How about those sanguches? I always thought they were sanguiches until last night…either way, I had a very hard time figuring out what the hell anyone was calling them when i first got here.
And restorán vs. restaurante? I do love a good sanguche. One day lettuce on sanguches will catch on, and everything will be better. Or at least more lettuce-y.
Great post Eileen- always love it when you kick-start some play-with-language time in my head! So true about the Chilenization of English words. There’s a street I sometime have to go down called “Dr. Luis Middleton,” and cab drivers never understood me until one caught on and said “OHHH! doak-TOR loo EES MID-lay-toan” (me quedé ¡Plop!)
and yet, Ricardo Lyon is “Lion.” and Cumming is KA-ming. I find you never know. I used to live near a street called Llewellyn Jones. I’m so glad I never had to get dropped of there in a taxi! How do Chileans say that? yeweyen yones? The mind boggles.
thanks for dropping by! Catchypoon!
Llewellyn Jones es un verdadero misterio para mí. Marmotita vive a un par de cuadras de esa calle y siempre que paso por ahí me quedo pensando en cómo se dirá. ¿Será algo así como “luwlin Youns”? Si puedes fonetizar para mis ojos chilenos la forma correcta te lo agradeceré y me podré lucir con mi polola diciéndole cómo es realmente. Gracias xD
It’s actually “Roche, papier, ciseaux” in French. Or “Pierre, papier, ciseaux”.
Thanks, Marc! Still doesn’t help my see-saw problem re: ciseaux, though!
My favorite Chileanized words: “No estoy curado, estoy japi” (very happy) and of course, “heavy”, e.g. “ese problema es super heavy pa’ ti”. This happened to me like 3 months ago, the thing is I had to go to Mall Sport in Las Condes and I asked the driver if he stopped there, ¿dónde?, he asked and I said: “en el mall sport”; . After that I realized I needed to Chileanize it so I ended up saying: “en el mol espor!” the driver got that right away 🙂 I guess I must be really hard for English speakers to realize what Chilean people do with English words! Ahora le voy a echar un “lukin” (looking) a mi walking closet (once I was told in a department store that walk-in closet was wrong) hahaha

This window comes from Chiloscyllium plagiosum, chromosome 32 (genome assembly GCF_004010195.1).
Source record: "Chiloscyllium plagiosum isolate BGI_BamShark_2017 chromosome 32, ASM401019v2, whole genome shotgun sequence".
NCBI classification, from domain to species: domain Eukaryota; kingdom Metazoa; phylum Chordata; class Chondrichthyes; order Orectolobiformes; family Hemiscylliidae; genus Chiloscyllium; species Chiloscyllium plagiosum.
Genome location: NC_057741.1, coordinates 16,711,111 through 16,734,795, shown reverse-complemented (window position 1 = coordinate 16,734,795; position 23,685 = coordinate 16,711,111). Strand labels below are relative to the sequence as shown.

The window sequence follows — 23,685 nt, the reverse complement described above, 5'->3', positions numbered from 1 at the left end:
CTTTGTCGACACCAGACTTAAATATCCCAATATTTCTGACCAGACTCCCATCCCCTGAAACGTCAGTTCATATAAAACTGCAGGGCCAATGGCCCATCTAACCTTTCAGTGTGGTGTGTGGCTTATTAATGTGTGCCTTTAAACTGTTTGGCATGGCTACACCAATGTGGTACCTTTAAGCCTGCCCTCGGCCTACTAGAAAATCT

and again, I insist, YOU should be writing a blog, José! If you wrote about linguistics, you know I’d read it often. So how DO Chileans pronounce Llewellyn Jones?
Ok, I’ll start a blog very soon 😀 hahaha I asked a few friends, who do not speak English at all and these are the different pronunciations they came up with: “Levelin” “Llegüelin” o “Legüelin”
you rocked that mini-sample, José. Thanks! I knew a fellow language geek would come to the rescue. So did you write it down for them?
Hey, so, you may remember that I traveled through French Guiana while on my way from Suriname to Brazil. If you have the time, you already know how to catch the shared taxi from Suriname, grab one to the French Guiana border, and check out the old prison while in St. Laurent. Maybe watch “Papillon” before you go for some history of the place. Cayenne is roughly the same size as Paramaribo, certainly the downtown is easily walkabout. Remember, French Guiana never became independent from France, so it *is* France. Not a lot of English speakers there. If you’re into that kind of thing, rocket launches from Kourou are apparently quite impressive. Here’s my journal entry from my travel day: http://travelswithjacques.blogspot.com/2012/02/remember-over-there-is-europe.html
Hey Rod, of course I remember! It looks like the easiest way for me to get there is actually flying into Suriname and hopping over from there. I have been passively working on my French, but this wouldn’t be for minimum several months. I’ve done a bunch of travel recently.
There’s always the possibility of flying into Brazil and doing it from there, but I already have the Suriname visa, and my Brazil one expired, sadly. Rocket launches, you say?
thanks for the link. I’ll be sure to bring some nibbles, which is funny, because on the road from Paramaribo to Nickerie, we stopped many many times for food. Maybe the Surinamese like their nibbles more than the people from French Guiana?
I guess someday I’ll find out! Thanks for dropping by!